aggregated subjects that are associated with all the papers for the winners of the Fields Medal. Given that there are some 60 award winners for the most prestigious award in the field of mathematics, this is not a representative reflection. That is not a problem, that is an opportunity.
I added one paper, "Singularities of linear systems and boundedness of Fano varieties". Given the title, I added "Fano variety" and "Linear system" as subjects. This made no difference in the Scholia tool and after some five minutes I asked what was happening. I was told that it takes a large interval before the data in the Toolserver get updated.
Typically, information about papers are added by bot. Not so much for mathematics but still. Mr Birkar for instance has only two papers in Wikidata at this time and for the other paper no subjects are given. When you add data by hand, instant gratification or instant visibility is important as it is a potent motivator.
The best reflection of work done in Wikidata is not given by Wikidata itself. It is either by tools like Scholia or Reasonator or it is by query. When query does give instant gratification, it has much of its potency because of the instant gratification.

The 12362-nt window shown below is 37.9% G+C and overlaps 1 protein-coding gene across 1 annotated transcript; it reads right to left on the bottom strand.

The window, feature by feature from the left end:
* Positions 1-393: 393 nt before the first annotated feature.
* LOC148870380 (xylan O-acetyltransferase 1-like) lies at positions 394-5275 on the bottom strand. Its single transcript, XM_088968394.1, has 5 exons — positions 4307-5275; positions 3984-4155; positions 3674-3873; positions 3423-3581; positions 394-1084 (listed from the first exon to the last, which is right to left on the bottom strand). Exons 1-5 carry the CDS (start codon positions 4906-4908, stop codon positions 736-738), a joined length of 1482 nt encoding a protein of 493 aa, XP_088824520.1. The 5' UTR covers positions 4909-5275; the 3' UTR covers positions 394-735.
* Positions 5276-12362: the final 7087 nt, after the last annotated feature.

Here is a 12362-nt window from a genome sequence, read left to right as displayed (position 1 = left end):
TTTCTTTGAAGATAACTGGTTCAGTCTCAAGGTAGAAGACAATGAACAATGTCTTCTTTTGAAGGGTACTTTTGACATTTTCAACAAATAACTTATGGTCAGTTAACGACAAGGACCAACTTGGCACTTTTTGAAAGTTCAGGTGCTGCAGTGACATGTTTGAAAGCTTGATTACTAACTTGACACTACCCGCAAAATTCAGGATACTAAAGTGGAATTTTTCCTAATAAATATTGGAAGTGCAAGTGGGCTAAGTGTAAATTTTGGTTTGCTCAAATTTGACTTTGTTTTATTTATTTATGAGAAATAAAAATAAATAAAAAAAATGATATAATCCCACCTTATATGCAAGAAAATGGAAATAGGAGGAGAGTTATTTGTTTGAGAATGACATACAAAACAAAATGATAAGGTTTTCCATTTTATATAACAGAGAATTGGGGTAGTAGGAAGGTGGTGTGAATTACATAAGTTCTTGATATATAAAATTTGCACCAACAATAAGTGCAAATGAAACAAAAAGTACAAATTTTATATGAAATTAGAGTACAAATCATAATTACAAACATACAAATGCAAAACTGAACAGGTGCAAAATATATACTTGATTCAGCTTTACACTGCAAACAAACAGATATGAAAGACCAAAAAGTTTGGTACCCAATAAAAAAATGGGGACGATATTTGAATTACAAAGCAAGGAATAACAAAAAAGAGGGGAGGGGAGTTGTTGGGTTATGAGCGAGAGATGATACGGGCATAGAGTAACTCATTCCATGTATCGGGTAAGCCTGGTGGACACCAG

Tools have one important benefit over query; it provides a standard layout for the information. Queries are potent and many people contributing content to Wikidata use it in tools like Petscan. But in reality, the typical difference between one query and the next are only in the qualifiers.
At this time the best user experience is given by tools. It often suffers from a time lag and this is of little relevance to bots. For humans though it is different.